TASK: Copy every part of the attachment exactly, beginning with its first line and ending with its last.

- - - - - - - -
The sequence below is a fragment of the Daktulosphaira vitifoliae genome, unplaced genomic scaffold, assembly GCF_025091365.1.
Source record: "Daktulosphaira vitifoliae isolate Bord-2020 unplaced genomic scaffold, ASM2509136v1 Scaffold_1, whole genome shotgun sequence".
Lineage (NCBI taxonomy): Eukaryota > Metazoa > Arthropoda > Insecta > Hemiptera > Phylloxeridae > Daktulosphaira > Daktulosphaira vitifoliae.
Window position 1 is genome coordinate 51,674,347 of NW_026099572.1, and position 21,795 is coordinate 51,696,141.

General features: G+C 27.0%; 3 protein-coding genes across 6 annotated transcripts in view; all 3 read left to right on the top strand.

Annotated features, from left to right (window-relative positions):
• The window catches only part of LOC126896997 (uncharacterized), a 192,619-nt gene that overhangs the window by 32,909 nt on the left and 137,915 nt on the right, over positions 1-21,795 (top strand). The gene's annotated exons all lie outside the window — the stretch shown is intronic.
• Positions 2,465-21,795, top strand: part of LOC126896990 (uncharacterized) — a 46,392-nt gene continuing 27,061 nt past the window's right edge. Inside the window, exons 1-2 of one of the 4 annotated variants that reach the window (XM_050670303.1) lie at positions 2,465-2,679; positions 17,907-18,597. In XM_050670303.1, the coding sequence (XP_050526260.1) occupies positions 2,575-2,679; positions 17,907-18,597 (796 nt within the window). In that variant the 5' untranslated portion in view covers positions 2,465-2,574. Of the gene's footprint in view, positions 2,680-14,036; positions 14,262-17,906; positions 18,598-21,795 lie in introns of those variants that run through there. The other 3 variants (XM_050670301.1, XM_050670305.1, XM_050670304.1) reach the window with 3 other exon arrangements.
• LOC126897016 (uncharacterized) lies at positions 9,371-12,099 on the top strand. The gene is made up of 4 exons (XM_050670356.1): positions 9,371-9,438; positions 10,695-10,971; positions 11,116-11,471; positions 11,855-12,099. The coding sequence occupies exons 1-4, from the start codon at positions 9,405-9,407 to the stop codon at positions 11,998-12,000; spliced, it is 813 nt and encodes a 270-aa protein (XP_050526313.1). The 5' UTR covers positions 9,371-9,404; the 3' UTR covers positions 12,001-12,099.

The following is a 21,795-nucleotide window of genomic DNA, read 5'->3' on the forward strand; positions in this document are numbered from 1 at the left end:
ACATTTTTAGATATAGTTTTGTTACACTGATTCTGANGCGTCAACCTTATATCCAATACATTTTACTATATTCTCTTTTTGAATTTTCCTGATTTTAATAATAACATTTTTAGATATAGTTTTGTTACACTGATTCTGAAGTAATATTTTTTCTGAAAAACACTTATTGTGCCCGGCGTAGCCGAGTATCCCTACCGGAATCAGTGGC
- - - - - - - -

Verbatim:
The sequence below is a fragment of the Daktulosphaira vitifoliae genome, unplaced genomic scaffold, assembly GCF_025091365.1.
Source record: "Daktulosphaira vitifoliae isolate Bord-2020 unplaced genomic scaffold, ASM2509136v1 Scaffold_1, whole genome shotgun sequence".
Lineage (NCBI taxonomy): Eukaryota > Metazoa > Arthropoda > Insecta > Hemiptera > Phylloxeridae > Daktulosphaira > Daktulosphaira vitifoliae.
Window position 1 is genome coordinate 51,674,347 of NW_026099572.1, and position 21,795 is coordinate 51,696,141.

General features: G+C 27.0%; 3 protein-coding genes across 6 annotated transcripts in view; all 3 read left to right on the top strand.

Annotated features, from left to right (window-relative positions):
• The window catches only part of LOC126896997 (uncharacterized), a 192,619-nt gene that overhangs the window by 32,909 nt on the left and 137,915 nt on the right, over positions 1-21,795 (top strand). The gene's annotated exons all lie outside the window — the stretch shown is intronic.
• Positions 2,465-21,795, top strand: part of LOC126896990 (uncharacterized) — a 46,392-nt gene continuing 27,061 nt past the window's right edge. Inside the window, exons 1-2 of one of the 4 annotated variants that reach the window (XM_050670303.1) lie at positions 2,465-2,679; positions 17,907-18,597. In XM_050670303.1, the coding sequence (XP_050526260.1) occupies positions 2,575-2,679; positions 17,907-18,597 (796 nt within the window). In that variant the 5' untranslated portion in view covers positions 2,465-2,574. Of the gene's footprint in view, positions 2,680-14,036; positions 14,262-17,906; positions 18,598-21,795 lie in introns of those variants that run through there. The other 3 variants (XM_050670301.1, XM_050670305.1, XM_050670304.1) reach the window with 3 other exon arrangements.
• LOC126897016 (uncharacterized) lies at positions 9,371-12,099 on the top strand. The gene is made up of 4 exons (XM_050670356.1): positions 9,371-9,438; positions 10,695-10,971; positions 11,116-11,471; positions 11,855-12,099. The coding sequence occupies exons 1-4, from the start codon at positions 9,405-9,407 to the stop codon at positions 11,998-12,000; spliced, it is 813 nt and encodes a 270-aa protein (XP_050526313.1). The 5' UTR covers positions 9,371-9,404; the 3' UTR covers positions 12,001-12,099.

The following is a 21,795-nucleotide window of genomic DNA, read 5'->3' on the forward strand; positions in this document are numbered from 1 at the left end:
ACATTTTTAGATATAGTTTTGTTACACTGATTCTGANGCGTCAACCTTATATCCAATACATTTTACTATATTCTCTTTTTGAATTTTCCTGATTTTAATAATAACATTTTTAGATATAGTTTTGTTACACTGATTCTGAAGTAATATTTTTTCTGAAAAACACTTATTGTGCCCGGCGTAGCCGAGTATCCCTACCGGAATCAGTGGC